The age at which people can buy tobacco in England should rise by one each year until it becomes a "smoke-free" society, a government-commissioned review recommended Thursday.
The minimum age today is 18. But the review by Javed Khan, former head of children's charity Barnardo's, advised raising it annually until eventually no one can buy tobacco products.
His review recommends 15 interventions to help the government meet its national target to be smoke-free by 2030, including the promotion of vaping to help smokers quit.
"Without immediate and sustained action, England will miss the smoke-free target by many years and most likely decades," said Khan.
"A smoke-free society should be a social norm –- but to achieve this, we must do more to stop people taking up smoking, help those who already smoke and support those who are disproportionately impacted by smoking."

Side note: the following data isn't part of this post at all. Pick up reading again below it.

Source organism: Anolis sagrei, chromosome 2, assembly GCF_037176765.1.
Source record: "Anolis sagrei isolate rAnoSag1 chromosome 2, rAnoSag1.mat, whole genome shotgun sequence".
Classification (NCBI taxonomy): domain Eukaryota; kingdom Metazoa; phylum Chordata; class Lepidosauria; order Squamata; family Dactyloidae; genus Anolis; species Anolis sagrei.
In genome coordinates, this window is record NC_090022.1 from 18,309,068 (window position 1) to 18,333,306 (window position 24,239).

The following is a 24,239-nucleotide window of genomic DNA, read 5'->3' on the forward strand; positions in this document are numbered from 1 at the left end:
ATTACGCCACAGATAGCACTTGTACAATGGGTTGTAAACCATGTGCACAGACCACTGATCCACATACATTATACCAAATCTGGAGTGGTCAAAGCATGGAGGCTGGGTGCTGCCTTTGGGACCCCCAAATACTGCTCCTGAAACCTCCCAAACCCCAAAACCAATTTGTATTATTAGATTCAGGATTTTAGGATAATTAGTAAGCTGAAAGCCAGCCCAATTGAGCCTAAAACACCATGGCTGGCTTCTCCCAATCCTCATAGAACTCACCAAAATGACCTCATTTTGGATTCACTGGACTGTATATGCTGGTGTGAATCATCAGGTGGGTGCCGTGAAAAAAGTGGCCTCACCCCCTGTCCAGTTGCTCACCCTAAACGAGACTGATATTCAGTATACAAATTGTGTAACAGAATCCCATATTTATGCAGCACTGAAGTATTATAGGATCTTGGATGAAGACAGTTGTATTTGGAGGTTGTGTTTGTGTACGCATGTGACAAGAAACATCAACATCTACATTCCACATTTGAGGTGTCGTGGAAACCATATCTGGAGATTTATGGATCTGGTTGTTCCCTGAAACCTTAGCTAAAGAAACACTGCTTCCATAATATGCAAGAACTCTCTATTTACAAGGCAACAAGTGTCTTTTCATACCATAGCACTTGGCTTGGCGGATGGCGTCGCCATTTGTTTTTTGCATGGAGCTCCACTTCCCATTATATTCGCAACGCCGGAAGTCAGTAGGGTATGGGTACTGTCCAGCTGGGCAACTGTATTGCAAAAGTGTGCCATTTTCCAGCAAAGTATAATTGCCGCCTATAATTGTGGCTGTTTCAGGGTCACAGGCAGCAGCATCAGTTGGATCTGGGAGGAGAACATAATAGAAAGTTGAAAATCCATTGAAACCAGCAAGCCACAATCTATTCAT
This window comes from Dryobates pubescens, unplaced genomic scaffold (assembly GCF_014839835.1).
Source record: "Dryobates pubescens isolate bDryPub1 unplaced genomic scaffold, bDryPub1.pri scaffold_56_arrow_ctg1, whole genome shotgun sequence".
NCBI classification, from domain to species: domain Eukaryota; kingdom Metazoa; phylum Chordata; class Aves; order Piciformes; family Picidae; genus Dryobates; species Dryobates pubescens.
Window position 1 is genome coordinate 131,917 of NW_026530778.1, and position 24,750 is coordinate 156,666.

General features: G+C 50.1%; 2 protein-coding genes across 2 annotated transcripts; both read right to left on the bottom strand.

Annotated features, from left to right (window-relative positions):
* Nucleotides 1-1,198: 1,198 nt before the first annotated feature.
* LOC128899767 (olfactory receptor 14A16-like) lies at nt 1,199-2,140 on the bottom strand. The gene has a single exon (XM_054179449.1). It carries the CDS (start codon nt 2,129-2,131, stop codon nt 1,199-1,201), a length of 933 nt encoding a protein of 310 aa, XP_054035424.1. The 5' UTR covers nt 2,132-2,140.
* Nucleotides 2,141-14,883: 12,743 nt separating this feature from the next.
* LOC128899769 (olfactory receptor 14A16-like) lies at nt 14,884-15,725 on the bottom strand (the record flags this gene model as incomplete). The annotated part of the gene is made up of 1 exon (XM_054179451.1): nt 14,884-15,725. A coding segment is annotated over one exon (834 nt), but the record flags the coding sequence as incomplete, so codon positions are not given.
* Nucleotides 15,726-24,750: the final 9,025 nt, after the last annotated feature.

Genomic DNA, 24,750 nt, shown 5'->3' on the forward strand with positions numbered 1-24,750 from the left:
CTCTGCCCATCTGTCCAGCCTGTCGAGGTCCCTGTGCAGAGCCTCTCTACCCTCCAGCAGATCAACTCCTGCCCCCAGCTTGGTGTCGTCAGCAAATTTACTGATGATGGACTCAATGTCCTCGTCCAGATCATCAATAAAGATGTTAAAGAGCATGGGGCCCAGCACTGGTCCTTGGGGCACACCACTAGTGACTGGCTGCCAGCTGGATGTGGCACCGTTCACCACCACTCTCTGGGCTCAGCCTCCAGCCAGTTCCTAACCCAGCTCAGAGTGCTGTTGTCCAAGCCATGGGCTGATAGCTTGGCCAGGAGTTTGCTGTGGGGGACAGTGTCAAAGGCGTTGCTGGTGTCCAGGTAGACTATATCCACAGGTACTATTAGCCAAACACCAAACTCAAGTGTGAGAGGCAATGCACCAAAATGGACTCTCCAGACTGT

Almost six million people in England smoke, and it is the single biggest cause of preventable illness and death.
Around one in four deaths from all cancers are linked to smoking, according to official figures.
Sanjay Agrawal, chair of the Royal College of Physicians' tobacco group, told BBC radio that there had been a 30 percent reduction in smoking in the 16-18 age group since the age limit was raised from 16 in 2007.
New Zealand unveiled a similar plan in 2021, with a year-on-year rise in the smoking age limit set to come into force in 2027.